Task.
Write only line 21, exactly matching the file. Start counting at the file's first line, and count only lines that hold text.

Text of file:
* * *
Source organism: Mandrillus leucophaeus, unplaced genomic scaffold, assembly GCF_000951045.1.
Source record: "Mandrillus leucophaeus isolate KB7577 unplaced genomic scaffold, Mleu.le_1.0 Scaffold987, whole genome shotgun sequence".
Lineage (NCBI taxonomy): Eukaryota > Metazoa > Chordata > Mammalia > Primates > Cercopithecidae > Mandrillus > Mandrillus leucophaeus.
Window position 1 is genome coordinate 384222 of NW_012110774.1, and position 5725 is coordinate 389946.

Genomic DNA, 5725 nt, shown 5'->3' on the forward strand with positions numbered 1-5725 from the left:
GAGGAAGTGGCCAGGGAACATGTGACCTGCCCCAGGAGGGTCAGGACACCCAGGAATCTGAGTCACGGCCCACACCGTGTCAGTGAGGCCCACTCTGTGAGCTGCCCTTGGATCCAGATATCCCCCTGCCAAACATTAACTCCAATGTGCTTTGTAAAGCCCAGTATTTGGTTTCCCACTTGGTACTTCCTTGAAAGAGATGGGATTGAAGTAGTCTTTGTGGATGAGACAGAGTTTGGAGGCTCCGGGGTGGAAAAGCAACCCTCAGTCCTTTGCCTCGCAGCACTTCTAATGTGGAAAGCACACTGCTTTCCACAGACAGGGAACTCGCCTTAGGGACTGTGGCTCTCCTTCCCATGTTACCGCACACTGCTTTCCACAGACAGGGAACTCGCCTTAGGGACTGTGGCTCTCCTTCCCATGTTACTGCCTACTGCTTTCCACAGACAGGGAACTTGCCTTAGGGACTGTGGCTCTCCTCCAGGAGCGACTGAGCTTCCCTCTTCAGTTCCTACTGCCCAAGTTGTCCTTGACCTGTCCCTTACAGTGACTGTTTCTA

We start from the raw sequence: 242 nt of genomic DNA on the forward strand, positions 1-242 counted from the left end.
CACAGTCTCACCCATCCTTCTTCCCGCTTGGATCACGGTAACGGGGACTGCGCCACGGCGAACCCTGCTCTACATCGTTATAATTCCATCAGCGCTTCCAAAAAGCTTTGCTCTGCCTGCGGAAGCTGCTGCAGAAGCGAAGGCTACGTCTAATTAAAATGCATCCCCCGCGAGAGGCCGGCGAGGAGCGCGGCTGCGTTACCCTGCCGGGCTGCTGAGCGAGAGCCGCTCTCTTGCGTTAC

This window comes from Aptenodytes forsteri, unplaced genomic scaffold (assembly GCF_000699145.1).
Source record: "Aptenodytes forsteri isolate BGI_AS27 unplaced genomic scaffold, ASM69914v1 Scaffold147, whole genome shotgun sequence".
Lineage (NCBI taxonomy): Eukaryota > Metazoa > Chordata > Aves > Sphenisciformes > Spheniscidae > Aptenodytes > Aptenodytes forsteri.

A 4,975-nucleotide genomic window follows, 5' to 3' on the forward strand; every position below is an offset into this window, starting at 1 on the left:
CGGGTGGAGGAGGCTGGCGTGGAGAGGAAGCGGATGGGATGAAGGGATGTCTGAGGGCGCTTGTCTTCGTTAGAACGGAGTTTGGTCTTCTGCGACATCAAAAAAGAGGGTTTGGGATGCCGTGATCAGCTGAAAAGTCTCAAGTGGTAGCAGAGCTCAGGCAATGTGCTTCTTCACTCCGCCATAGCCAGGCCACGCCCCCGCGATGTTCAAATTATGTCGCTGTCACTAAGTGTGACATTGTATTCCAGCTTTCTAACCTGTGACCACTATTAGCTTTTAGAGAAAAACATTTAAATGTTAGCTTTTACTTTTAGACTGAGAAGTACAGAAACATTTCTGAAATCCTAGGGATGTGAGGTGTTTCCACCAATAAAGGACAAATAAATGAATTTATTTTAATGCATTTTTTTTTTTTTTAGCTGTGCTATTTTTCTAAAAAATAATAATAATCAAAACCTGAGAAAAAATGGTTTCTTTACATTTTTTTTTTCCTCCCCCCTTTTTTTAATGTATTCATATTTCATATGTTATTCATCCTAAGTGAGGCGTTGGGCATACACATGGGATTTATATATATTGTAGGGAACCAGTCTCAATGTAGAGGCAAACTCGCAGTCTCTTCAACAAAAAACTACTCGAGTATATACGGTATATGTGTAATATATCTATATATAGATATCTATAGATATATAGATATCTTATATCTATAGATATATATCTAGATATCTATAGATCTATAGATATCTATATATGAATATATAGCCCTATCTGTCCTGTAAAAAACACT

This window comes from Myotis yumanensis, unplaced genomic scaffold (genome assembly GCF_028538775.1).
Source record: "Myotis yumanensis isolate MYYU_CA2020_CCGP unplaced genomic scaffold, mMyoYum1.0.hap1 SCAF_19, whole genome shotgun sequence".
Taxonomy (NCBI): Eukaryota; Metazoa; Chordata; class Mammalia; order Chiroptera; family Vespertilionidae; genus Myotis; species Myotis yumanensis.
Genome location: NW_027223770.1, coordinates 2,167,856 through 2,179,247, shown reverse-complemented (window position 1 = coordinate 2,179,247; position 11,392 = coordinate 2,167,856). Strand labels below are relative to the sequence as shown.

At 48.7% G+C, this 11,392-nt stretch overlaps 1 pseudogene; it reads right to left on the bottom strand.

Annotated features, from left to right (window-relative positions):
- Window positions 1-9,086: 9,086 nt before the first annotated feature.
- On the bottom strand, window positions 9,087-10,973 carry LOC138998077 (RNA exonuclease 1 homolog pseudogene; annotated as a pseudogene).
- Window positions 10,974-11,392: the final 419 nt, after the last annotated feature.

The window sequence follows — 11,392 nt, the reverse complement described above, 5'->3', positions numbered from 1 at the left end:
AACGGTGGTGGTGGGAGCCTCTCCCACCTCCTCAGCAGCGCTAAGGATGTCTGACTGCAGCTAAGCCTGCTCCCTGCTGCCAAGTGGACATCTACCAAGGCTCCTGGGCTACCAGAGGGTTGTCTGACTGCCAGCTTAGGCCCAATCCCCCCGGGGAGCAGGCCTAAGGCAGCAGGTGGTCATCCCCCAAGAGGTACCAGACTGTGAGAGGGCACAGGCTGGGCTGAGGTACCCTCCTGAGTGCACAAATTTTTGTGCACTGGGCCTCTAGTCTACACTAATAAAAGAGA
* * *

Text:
- On the bottom strand, window positions 9,087-10,973 carry LOC138998077 (RNA exonuclease 1 homolog pseudogene; annotated as a pseudogene).